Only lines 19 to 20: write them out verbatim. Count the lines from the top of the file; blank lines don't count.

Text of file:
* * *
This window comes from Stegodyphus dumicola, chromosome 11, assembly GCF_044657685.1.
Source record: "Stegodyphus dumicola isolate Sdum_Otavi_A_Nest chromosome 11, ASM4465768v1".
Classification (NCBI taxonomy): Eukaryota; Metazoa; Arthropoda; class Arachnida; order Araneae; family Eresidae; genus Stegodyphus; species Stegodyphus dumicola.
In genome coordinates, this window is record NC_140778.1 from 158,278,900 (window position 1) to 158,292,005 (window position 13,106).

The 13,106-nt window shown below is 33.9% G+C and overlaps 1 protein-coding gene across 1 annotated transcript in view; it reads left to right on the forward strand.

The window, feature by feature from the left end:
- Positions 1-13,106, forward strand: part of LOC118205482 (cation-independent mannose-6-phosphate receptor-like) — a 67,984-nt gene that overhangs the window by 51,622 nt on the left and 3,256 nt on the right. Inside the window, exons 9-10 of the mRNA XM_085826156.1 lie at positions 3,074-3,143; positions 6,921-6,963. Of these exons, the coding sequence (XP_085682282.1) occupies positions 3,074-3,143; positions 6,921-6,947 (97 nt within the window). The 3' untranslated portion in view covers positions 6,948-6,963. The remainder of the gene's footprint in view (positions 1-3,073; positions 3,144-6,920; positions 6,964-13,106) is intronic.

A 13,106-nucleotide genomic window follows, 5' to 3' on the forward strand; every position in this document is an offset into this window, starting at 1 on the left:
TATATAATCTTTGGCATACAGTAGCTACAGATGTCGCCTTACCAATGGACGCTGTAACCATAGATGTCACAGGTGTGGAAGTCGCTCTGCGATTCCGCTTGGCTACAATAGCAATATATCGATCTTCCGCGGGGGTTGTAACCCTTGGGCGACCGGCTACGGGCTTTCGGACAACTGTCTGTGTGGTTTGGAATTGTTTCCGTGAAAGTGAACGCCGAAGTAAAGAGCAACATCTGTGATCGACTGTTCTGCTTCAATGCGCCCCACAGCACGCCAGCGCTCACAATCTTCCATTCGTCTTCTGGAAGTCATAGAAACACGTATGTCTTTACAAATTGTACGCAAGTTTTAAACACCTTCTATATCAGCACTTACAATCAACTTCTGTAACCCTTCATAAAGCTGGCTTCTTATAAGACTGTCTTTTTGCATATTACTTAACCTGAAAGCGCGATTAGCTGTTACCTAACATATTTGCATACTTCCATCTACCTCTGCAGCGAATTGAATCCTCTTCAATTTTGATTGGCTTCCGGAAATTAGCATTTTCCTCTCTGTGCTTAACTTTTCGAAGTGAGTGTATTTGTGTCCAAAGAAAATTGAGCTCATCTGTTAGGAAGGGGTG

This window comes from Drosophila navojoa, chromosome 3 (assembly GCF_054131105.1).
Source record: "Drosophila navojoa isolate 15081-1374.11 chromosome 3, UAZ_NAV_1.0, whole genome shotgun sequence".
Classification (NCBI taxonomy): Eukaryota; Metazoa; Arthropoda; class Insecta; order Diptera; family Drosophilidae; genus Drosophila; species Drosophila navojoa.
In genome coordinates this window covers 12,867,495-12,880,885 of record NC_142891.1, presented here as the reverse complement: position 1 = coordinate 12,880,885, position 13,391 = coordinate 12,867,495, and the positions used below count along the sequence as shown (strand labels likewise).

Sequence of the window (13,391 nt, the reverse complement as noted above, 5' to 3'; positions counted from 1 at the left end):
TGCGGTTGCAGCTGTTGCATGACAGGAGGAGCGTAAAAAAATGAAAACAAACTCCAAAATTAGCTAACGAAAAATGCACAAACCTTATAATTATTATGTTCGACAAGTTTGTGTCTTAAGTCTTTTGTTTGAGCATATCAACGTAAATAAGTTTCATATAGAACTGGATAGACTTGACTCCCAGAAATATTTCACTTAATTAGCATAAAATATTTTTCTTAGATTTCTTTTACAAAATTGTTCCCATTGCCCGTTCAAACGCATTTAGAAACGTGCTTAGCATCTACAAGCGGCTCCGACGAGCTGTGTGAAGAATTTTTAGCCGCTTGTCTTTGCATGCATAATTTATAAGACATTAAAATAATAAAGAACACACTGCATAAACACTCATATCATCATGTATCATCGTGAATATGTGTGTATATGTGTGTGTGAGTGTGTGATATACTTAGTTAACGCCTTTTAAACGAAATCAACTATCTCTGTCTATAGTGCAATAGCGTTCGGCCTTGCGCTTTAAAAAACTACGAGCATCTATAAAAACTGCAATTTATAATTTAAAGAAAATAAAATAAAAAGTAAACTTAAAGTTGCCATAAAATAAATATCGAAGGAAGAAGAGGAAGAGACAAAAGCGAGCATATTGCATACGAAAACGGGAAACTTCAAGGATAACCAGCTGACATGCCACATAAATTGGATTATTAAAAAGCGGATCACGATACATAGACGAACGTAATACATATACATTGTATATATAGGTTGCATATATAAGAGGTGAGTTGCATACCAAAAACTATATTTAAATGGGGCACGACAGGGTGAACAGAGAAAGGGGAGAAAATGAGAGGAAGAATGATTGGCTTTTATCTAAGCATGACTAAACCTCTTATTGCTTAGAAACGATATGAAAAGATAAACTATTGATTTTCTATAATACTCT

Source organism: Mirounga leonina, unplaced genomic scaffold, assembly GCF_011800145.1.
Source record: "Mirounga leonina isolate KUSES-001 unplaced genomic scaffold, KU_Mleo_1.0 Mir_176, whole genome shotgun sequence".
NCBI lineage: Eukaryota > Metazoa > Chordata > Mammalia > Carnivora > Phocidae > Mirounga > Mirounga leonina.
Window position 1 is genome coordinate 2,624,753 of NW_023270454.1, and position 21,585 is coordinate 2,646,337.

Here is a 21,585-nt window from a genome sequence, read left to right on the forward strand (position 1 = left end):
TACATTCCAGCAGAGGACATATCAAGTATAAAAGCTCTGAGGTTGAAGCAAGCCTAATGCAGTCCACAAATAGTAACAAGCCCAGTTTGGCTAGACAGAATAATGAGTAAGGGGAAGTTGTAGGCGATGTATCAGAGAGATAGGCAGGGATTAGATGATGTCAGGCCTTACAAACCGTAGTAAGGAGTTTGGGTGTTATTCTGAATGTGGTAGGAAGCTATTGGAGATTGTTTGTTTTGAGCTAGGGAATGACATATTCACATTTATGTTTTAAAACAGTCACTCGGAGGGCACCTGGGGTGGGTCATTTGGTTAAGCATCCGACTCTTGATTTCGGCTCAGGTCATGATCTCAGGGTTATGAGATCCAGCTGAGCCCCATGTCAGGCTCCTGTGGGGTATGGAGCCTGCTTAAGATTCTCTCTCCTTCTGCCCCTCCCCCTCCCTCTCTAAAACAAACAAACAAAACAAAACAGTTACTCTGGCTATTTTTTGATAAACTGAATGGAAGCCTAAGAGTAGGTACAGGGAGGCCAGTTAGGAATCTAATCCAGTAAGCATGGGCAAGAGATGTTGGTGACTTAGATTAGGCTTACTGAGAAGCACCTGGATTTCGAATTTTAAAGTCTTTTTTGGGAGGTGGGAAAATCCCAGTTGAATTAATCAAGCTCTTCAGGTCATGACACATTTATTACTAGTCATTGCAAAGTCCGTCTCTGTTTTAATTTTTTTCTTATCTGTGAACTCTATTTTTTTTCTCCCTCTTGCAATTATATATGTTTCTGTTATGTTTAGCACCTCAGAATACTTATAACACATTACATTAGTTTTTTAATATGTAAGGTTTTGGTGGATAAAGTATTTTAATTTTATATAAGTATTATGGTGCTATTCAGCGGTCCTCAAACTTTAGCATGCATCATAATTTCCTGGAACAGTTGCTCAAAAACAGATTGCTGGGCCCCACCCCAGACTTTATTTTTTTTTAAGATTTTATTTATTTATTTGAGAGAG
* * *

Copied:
Window position 1 is genome coordinate 2,624,753 of NW_023270454.1, and position 21,585 is coordinate 2,646,337.

Here is a 21,585-nt window from a genome sequence, read left to right on the forward strand (position 1 = left end):